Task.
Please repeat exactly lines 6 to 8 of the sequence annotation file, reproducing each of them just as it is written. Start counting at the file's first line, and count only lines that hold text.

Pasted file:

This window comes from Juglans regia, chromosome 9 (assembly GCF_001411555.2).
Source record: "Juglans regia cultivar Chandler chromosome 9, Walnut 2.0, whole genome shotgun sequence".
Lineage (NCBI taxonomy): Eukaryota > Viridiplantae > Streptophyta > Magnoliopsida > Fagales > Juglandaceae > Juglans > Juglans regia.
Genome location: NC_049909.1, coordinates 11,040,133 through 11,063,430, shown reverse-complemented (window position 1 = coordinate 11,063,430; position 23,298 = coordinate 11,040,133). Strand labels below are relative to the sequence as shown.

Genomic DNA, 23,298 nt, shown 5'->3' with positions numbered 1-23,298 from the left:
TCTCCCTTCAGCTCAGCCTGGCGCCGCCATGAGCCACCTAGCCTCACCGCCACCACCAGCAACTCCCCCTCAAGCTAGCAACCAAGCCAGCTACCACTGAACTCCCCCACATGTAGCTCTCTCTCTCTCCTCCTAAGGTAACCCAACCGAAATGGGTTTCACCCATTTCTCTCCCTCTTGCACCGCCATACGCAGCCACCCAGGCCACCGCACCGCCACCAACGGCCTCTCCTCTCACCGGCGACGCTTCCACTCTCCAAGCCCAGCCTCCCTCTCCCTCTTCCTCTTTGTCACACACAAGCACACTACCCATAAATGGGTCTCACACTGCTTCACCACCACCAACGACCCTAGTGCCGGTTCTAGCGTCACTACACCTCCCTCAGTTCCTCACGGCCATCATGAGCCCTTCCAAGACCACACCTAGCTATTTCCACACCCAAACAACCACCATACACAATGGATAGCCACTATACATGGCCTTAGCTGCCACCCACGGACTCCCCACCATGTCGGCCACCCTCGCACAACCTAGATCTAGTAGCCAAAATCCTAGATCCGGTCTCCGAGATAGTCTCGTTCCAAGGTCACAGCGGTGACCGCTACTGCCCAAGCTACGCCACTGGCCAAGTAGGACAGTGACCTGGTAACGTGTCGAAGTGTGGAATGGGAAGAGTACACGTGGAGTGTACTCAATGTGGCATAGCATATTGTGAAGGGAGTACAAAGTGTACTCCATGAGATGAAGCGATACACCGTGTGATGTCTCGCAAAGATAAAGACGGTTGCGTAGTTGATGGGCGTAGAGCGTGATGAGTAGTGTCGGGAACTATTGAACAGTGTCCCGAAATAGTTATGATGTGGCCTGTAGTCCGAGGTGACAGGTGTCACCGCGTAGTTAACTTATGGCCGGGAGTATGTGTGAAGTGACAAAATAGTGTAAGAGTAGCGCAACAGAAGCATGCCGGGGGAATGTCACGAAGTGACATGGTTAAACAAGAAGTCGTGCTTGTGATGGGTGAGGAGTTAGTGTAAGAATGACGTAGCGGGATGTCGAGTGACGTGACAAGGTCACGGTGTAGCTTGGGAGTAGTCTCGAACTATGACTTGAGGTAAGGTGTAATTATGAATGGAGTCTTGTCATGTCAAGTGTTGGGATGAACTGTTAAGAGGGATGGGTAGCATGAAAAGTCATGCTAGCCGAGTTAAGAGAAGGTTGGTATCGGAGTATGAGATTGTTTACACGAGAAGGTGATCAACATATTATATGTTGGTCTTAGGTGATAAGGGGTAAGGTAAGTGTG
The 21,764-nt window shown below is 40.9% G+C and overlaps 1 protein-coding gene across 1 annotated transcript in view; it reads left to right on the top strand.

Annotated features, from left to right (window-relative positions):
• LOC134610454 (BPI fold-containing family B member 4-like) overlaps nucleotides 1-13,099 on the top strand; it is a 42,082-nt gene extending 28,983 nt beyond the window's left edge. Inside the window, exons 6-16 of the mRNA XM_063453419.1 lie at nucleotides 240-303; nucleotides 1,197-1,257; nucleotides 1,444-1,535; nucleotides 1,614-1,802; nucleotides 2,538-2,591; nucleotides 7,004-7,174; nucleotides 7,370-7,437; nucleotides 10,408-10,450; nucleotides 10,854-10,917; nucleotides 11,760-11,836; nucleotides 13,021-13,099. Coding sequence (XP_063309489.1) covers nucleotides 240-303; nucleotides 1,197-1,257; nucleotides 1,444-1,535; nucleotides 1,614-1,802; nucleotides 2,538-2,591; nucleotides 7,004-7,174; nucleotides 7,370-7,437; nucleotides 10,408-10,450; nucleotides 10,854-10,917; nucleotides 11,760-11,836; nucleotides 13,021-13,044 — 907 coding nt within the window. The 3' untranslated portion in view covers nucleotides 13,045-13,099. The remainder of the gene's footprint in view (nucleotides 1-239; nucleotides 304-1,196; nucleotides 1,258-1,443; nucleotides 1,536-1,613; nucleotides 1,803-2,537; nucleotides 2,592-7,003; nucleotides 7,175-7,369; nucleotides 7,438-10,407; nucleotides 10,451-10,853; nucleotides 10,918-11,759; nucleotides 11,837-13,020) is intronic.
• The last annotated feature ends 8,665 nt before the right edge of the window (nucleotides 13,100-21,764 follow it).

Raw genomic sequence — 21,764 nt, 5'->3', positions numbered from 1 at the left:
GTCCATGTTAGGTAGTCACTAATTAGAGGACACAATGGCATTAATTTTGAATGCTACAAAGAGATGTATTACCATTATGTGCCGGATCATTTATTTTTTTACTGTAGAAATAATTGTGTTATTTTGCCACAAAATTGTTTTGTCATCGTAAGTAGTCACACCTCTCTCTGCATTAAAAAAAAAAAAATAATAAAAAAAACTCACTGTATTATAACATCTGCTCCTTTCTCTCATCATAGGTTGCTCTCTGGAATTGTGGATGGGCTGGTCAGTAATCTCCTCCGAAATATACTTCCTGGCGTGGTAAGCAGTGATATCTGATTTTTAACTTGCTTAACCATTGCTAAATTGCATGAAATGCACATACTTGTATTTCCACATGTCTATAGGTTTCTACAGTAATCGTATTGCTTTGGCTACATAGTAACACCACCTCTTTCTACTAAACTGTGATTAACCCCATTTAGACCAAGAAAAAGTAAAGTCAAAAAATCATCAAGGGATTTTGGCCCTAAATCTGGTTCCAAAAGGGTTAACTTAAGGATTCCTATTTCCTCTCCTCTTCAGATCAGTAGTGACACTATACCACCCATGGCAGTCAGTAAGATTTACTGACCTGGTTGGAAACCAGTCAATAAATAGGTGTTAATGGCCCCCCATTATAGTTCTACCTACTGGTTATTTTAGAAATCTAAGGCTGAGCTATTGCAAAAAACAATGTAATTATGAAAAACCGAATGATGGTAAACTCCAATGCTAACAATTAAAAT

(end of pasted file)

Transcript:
TCTCCCTTCAGCTCAGCCTGGCGCCGCCATGAGCCACCTAGCCTCACCGCCACCACCAGCAACTCCCCCTCAAGCTAGCAACCAAGCCAGCTACCACTGAACTCCCCCACATGTAGCTCTCTCTCTCTCCTCCTAAGGTAACCCAACCGAAATGGGTTTCACCCATTTCTCTCCCTCTTGCACCGCCATACGCAGCCACCCAGGCCACCGCACCGCCACCAACGGCCTCTCCTCTCACCGGCGACGCTTCCACTCTCCAAGCCCAGCCTCCCTCTCCCTCTTCCTCTTTGTCACACACAAGCACACTACCCATAAATGGGTCTCACACTGCTTCACCACCACCAACGACCCTAGTGCCGGTTCTAGCGTCACTACACCTCCCTCAGTTCCTCACGGCCATCATGAGCCCTTCCAAGACCACACCTAGCTATTTCCACACCCAAACAACCACCATACACAATGGATAGCCACTATACATGGCCTTAGCTGCCACCCACGGACTCCCCACCATGTCGGCCACCCTCGCACAACCTAGATCTAGTAGCCAAAATCCTAGATCCGGTCTCCGAGATAGTCTCGTTCCAAGGTCACAGCGGTGACCGCTACTGCCCAAGCTACGCCACTGGCCAAGTAGGACAGTGACCTGGTAACGTGTCGAAGTGTGGAATGGGAAGAGTACACGTGGAGTGTACTCAATGTGGCATAGCATATTGTGAAGGGAGTACAAAGTGTACTCCATGAGATGAAGCGATACACCGTGTGATGTCTCGCAAAGATAAAGACGGTTGCGTAGTTGATGGGCGTAGAGCGTGATGAGTAGTGTCGGGAACTATTGAACAGTGTCCCGAAATAGTTATGATGTGGCCTGTAGTCCGAGGTGACAGGTGTCACCGCGTAGTTAACTTATGGCCGGGAGTATGTGTGAAGTGACAAAATAGTGTAAGAGTAGCGCAACAGAAGCATGCCGGGGGAATGTCACGAAGTGACATGGTTAAACAAGAAGTCGTGCTTGTGATGGGTGAGGAGTTAGTGTAAGAATGACGTAGCGGGATGTCGAGTGACGTGACAAGGTCACGGTGTAGCTTGGGAGTAGTCTCGAACTATGACTTGAGGTAAGGTGTAATTATGAATGGAGTCTTGTCATGTCAAGTGTTGGGATGAACTGTTAAGAGGGATGGGTAGCATGAAAAGTCATGCTAGCCGAGTTAAGAGAAGGTTGGTATCGGAGTATGAGATTGTTTACACGAGAAGGTGATCAACATATTATATGTTGGTCTTAGGTGATAAGGGGTAAGGTAAGTGTG
The 21,764-nt window shown below is 40.9% G+C and overlaps 1 protein-coding gene across 1 annotated transcript in view; it reads left to right on the top strand.

Annotated features, from left to right (window-relative positions):